Sepsis along with nephrotoxic drugs, volume loss and hypotension was found to be associated with almost 84% of cases of acute kidney injury. The other aetiological causes were nephrotoxic drugs and envenomation and poisoning.
Twenty-two percent were found to be in Stage 1, 44% in Stage 2 and the remaining 34% in Stage 3. In the study done by Wijewickrama et al, 35.38% were in Stage 1, Stage 2 comprised of 6% of patients and Stage 3 had 58.65%. (3)
Higher SOFA score was associated with increased need for dialysis, lower recovery rates from AKI and increased mortality. In a study done by Wijewickrama et al those with a SOFA score of more than 9 were found to have a mortality rate of 53.1%, whereas it was 27.1% in those with a SOFA score of [less than or equal to] 9. (3) Wen Y et al in his study found that those with a mean SOFA score of more than 9 was associated with a mortality of 55.3%. (4)
Peak serum creatinine of > 2.5 mg/dL showed a direct relationship with the need for dialysis and mortality. It also showed an inverse relationship with recovery from AKI, (p < 0.001).
Few studies have compared highest serum creatinine with outcomes. The study done by Mataloun et al showed increased mortality rate of 26% among those with highest serum creatinine value [greater than or equal to] 3 and 10% among those < 3. Our study findings also confirm the same. (5)
The severity of AKI was assessed based on KDIGO staging. It was found that subjects in Stage 1 had 100% recovery as compared to those in higher stages. Twenty percent at Stage 3, showing an inverse relationship between severity and recovery from AKI (p 0.001).
Those in Stage 3 were found to have higher mortality rates 52.9% when compared to Stage 2 and Stage 1 AKI.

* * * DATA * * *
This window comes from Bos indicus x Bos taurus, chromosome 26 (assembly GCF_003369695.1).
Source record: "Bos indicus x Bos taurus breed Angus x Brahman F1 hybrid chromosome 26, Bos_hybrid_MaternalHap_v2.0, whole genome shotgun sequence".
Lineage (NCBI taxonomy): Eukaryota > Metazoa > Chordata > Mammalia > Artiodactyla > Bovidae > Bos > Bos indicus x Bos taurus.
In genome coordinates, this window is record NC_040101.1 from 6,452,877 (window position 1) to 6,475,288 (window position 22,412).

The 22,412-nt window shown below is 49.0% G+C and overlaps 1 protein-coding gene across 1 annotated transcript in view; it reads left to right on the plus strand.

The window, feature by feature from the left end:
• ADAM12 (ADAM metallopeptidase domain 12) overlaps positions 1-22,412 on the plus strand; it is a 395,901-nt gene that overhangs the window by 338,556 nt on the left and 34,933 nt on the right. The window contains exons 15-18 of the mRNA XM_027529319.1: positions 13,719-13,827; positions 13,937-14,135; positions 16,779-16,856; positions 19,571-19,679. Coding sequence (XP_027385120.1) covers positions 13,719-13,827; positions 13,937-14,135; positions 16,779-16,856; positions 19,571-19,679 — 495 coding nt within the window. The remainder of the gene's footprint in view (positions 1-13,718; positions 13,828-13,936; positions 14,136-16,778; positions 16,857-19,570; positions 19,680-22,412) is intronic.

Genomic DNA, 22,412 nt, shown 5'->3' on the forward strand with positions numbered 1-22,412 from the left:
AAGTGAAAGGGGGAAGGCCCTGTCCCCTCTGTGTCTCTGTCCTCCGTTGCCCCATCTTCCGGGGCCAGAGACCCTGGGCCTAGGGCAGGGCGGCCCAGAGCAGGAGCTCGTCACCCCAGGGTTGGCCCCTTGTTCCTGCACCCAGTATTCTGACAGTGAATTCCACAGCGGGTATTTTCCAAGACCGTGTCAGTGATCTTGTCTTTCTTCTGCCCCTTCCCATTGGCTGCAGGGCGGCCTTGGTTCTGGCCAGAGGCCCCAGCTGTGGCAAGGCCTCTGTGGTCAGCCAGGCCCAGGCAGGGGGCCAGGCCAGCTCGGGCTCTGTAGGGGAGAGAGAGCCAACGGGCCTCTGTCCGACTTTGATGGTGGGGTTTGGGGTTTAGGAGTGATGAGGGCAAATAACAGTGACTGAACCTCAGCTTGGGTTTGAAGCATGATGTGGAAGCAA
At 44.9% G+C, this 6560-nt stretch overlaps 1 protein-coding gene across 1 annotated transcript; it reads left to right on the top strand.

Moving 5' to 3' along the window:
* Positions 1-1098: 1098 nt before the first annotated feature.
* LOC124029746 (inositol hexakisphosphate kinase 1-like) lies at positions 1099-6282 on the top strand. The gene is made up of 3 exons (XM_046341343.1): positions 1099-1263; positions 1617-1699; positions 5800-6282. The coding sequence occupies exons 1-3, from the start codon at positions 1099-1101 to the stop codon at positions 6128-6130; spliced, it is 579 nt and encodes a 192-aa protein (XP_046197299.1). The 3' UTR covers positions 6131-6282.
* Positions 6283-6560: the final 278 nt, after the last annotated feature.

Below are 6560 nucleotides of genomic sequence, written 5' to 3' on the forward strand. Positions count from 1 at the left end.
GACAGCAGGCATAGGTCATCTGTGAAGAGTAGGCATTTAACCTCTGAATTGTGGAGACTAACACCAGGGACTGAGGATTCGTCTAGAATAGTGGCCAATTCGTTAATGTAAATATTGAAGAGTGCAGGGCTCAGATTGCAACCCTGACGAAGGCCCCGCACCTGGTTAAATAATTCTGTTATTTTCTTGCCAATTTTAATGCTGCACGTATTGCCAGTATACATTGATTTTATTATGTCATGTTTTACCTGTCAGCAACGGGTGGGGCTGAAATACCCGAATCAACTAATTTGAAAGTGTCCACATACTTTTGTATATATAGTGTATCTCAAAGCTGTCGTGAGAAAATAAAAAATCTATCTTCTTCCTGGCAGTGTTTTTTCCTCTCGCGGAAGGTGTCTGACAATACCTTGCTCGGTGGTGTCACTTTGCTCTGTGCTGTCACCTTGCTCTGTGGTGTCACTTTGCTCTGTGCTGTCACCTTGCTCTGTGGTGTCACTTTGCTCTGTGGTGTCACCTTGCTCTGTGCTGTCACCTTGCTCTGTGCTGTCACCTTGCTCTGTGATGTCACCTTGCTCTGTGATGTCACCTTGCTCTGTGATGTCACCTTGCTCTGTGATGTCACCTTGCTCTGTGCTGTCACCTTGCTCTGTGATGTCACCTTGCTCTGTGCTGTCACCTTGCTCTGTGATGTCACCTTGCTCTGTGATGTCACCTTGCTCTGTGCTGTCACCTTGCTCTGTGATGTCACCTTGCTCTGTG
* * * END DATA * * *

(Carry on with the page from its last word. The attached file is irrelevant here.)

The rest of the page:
In the study done by Wen Y et al, those in Stage 1 were found to have mortality of 31% and those in Stage 2 had a mortality rate of 36% and those in Stage 3 with a mortality of 99%. (4)
Wijewickrama et al in his study found that those in Stage 1 had a mortality rate of 43%, subjects in Stage 2 had a mortality rate of 50% and in Stage 3 mortality rate was 55%. (3)
The findings correlated with that of our study; hence, those with increasing severity of AKI were found to have higher mortality rates.
Sepsis was the most common aetiological factor responsible for AKI. Diabetes mellitus was found to be the most common comorbid illness associated with development of acute kidney injury. Respiratory tract infection was found to be the most common diagnosis at admission among those with AKI. Most AKI in ICU have oliguria. Acute tubular necrosis was found to be the most common pathophysiological process responsible for AKI. Forty-five percent of ICU-AKI patients require RRT. SOFA score of [greater than or equal to] 9 and increasing severity of AKI were associated with increased mortality and also poor rate of recovery from acute kidney injury and increased mortality.